For some reason Manhattan’s east side has always had more north-south avenues than the west. Between 3rd and Park (4th Avenue) comes Lexington Avenue and between Park and 5th Avenue comes Madison Avenue. Lexington Avenue was conceived and partially constructed by developer Samuel Ruggles, who also built Gramercy Park, in 1832. Lexington Avenue proceeded north from the Park and was named for the revolutionary War’s Battle of Lexington. Madison Avenue, proceeding north from Madison Square, was also devised by Ruggles and was begun in 1836. There are no comparable “intermediary” avenues on the West Side, and the space between 5th and 6th Avenues is the widest in Manhattan. And, busy 34th Street even has a midblock stoplight to let Macy’s shoppers cross in safety between 6th and 7th Avenues.
In February I ventured forth from FNY Headquarters in Little Neck as the cabin fever was gradually producing madness, and marched from the 77th Street IRT #6 stop on Lex north to 92nd, where I walked over to 5th Avenue and got the M4 bus back to Penn Station. It was a compact 2-hour trip. While 92nd Street will wait for another day, here’s what I saw on Lex. It truns out there are a number of landmarked buildings on East 79th/80th just west of Lex, so I’ll have to go back for a look.
For some reason the section of Manhattan from about Lexington to the East River from 72nd north to 92nd is not covered by the AIA Guide to NYC, which is my default guidebook, so I’ll just have to employ some nonexpert opinion, e.g., my own. I liked this two-story lengthy building with decorative urns that takes up most of the west side of the block between West 78th and 79th.
Someday, someone will compile a list of all apartment names in NYC. Maybe it will be me. At #1125 I was drawn to the chiseled “St. George.” above the entrance, with the Period of Importance that was usually bestowed after titles or even mastheads up until the early 20th Century. The New York Times kept its Period of Importance until the early 1960s. 1125 is a 7 story apartment building with a circular corner, which we will see more of on Lex.
The high-steepled Unitarian Church of All Souls, with a spacious courtyard and piquant artwork, sits at the southeast corner of Lex and East 80th. It was designed by Hobart Upjohn (1876–1949) and built in 1932. Hobart was the grandson of British-born architect Richard Upjohn, best known in NYC for the Church of the Ascension on Lower 5th Avenue (1841) Trinity Church (1846) and the now-disassembled St. Saviour’s Church in Maspeth, Queens (1847). Hobart Upjohn’s practice designed many ecclesiastical and educational buildings in New York State and also North Carolina.
This was the first Unitarian Universalist church in the United States. In brief, Unitarians reject the concept of the holy trinity as well as original sin, while Universalists rejected the Puritanical notion that a select few will be saved and believe in reconciliation for all.
133 East 80th Street, catercorner to the church, is an early high-rise residential building, designed by Rosario Candela in 1929. To comply with the relatively recent zoning laws adopted in 1916 to avoid throwing too much shadow on the street, 133 is set back on its upper stories. Deco-ish gargoyles guard the upper tower while differently designed ones overlook the sidewalk. The roof structure cleverly conceals a roof water tank.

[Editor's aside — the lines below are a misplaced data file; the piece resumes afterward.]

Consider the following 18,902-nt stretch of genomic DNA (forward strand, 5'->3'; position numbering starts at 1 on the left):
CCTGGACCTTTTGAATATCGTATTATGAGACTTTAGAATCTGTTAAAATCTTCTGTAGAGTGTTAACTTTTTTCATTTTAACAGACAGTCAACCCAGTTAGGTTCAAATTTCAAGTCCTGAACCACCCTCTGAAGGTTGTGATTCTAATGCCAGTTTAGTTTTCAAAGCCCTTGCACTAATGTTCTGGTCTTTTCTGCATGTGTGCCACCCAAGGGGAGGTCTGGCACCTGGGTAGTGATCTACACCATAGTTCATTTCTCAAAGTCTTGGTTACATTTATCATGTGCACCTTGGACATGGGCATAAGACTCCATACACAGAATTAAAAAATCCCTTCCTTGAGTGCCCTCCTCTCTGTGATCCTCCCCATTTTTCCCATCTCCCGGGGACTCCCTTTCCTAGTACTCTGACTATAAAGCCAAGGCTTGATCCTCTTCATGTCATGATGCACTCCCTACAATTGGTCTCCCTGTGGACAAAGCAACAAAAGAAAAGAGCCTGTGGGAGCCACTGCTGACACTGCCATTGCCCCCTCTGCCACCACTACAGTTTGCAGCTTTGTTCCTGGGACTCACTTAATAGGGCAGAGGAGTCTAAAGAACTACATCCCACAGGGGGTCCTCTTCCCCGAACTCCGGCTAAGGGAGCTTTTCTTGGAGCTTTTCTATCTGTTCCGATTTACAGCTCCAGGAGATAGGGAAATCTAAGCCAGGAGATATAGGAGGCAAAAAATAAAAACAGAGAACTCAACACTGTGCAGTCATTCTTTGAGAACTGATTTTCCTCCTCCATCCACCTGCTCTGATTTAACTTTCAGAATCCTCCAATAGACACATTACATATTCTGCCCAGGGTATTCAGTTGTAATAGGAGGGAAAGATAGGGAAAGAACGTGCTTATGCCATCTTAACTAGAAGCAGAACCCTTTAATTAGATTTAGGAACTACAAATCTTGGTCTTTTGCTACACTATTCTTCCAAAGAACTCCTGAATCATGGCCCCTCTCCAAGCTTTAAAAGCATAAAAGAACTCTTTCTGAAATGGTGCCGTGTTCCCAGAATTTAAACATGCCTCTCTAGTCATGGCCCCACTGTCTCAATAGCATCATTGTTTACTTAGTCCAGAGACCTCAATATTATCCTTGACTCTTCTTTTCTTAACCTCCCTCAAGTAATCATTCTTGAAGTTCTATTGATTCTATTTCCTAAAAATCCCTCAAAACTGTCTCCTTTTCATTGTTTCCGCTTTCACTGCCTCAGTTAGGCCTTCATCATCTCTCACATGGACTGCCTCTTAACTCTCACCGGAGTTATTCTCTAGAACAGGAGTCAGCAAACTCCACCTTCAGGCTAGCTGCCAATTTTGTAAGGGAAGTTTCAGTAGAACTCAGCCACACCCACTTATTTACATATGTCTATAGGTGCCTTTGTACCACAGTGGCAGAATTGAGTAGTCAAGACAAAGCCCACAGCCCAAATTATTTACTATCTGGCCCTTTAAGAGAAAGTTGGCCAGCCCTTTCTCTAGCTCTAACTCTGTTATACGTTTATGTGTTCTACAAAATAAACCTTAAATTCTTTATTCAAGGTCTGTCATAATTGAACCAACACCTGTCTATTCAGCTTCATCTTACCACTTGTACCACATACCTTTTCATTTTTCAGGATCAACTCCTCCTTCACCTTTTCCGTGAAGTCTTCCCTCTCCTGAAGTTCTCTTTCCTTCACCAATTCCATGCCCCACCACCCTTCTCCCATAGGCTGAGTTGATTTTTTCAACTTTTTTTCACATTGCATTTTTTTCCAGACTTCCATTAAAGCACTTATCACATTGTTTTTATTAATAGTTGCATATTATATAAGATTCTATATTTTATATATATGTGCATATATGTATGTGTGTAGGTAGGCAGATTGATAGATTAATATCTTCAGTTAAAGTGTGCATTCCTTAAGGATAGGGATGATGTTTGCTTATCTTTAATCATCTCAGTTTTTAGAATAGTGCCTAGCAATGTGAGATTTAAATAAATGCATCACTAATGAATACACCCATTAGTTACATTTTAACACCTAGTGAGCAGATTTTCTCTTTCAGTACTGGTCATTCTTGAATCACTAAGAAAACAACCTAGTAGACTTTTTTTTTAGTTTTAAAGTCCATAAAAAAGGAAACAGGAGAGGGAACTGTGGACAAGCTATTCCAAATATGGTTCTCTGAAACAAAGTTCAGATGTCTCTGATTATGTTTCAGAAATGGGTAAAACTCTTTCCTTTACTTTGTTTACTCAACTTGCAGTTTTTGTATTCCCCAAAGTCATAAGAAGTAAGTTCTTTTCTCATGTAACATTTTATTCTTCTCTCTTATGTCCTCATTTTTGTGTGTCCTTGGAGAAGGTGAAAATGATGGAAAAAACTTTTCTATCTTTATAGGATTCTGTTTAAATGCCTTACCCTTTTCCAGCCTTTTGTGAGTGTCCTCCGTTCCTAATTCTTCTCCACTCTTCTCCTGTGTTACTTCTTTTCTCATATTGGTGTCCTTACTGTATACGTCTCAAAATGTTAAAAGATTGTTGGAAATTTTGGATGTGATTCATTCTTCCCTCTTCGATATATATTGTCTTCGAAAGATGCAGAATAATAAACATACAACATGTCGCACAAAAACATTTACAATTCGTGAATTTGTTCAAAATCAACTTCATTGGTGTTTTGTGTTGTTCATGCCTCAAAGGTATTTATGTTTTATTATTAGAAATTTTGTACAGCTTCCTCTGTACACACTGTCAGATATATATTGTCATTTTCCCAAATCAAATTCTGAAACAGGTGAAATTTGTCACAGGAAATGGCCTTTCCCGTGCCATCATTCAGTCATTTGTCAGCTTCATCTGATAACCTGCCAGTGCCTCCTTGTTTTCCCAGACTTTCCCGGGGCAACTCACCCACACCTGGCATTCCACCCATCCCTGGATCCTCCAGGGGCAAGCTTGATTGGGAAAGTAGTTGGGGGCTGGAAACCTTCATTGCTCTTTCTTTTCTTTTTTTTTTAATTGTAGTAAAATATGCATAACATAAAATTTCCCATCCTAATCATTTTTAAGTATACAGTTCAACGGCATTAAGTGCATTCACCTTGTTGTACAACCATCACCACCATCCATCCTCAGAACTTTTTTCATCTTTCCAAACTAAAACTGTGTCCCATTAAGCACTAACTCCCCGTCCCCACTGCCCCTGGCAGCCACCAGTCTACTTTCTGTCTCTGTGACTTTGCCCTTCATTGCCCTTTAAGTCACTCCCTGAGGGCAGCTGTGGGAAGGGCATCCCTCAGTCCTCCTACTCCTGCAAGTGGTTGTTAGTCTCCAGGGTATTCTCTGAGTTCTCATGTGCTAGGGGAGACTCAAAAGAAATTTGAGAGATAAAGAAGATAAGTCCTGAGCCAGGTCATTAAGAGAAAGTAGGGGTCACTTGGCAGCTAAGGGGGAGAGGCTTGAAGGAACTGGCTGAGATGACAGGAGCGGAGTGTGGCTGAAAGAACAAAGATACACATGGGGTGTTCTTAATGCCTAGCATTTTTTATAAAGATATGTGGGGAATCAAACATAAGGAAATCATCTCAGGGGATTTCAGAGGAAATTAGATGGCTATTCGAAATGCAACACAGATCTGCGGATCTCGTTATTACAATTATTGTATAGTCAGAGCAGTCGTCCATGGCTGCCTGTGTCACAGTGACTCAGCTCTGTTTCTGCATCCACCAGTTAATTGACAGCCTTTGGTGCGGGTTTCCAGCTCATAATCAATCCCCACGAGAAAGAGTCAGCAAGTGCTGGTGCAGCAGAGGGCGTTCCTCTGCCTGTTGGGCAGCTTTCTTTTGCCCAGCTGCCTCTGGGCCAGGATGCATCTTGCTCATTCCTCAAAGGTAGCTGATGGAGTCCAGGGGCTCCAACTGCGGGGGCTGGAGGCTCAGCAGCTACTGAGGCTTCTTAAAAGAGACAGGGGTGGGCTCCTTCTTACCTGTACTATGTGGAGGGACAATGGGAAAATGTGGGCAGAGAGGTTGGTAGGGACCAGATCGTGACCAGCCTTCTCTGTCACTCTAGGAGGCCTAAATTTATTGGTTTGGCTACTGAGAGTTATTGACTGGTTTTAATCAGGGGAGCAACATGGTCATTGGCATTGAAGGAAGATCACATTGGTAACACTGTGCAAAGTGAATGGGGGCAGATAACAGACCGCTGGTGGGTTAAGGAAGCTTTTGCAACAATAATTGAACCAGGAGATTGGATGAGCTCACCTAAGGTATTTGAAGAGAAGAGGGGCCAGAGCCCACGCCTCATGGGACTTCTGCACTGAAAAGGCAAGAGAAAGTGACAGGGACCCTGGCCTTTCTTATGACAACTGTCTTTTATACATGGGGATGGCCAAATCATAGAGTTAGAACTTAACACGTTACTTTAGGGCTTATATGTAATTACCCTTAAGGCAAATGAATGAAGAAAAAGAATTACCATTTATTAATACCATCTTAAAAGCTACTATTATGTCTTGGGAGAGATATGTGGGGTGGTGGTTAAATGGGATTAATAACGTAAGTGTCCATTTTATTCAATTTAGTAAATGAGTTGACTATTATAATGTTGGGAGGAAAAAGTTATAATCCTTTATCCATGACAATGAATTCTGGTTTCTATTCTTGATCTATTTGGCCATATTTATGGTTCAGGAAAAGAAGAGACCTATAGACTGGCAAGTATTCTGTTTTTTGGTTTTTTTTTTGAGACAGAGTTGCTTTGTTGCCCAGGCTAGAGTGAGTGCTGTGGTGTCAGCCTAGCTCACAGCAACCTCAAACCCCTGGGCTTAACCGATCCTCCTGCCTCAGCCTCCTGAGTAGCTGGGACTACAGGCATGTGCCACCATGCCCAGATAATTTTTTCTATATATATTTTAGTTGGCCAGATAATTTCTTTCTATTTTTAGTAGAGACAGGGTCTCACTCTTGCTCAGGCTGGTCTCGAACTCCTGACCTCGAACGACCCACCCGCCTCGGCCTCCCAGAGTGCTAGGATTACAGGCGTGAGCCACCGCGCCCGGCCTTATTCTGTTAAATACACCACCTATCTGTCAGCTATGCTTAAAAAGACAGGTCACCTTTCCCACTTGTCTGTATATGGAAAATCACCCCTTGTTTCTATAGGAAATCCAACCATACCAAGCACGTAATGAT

What is enshrouded at the southeast corner of Lex and East 82nd? The venerable drugstore Lascoff’s, founded in 1899 – old enough to once vend leeches. The venerable signboard, in place since 1931, is still affixed to the wall. You would hope that whatever is replacing the drugstore, which closed in July 2012, will keep the signboard and add new lettering for whatever business occupies the storefront.
Lascoff, along with Bigelow and one or two others, was one of New York’s great, classic pharmacies. It opened in 1899, when McKinley was President, and was the first licensed pharmacy in New York State, according to the New York Times. It was a store so majestic and solemn, you felt like you were entering a church when you went in. High ceilings, high shelving, a balcony, ancient Pharmacuetical relics, and silence. No music. You could find many old and classic brands there that you couldn’t locate elsewhere. And the vertical sign on the corner building was one of the grandest in the city. Lost City
Fortunately, for fans of old signage and candy stores, the Lexington Candy Shop a block north on East 83rd and Lex is still there.
The venerable apartment building across East 82nd from Lascoff’s, which may predate the drugstore, has recently been given a green paint job. The ornate arch and pilastered entrance features a goddess overlooking the doorway.
This castle-like building, west side of Lex between 82nd and 83rd, goes back to 1880. Until the early 20th Century, builders were helpful enough to include the date of construction on many buildings. Since the center bays out a little, the building has 4 sets of quoins. Likely one of the older survivors in the area and probably the first building on the site.
One of the more inept sign painting jobs I’ve seen in NYC, but I’m glad to see the art hasn’t yet died out. On West 83rd facing Lexington.
On the northwest corner of West 83rd, we see Exhibit #432 in “how to ruin a respectable building by adding extra floors.” The apartment building with the round corner is seen frequently on Lexington Avenue. The designers of the object placed above it tried to crudely duplicate the effect by chamfering the corner. The accountants no doubt praised the effort for efficiency and cost effectiveness.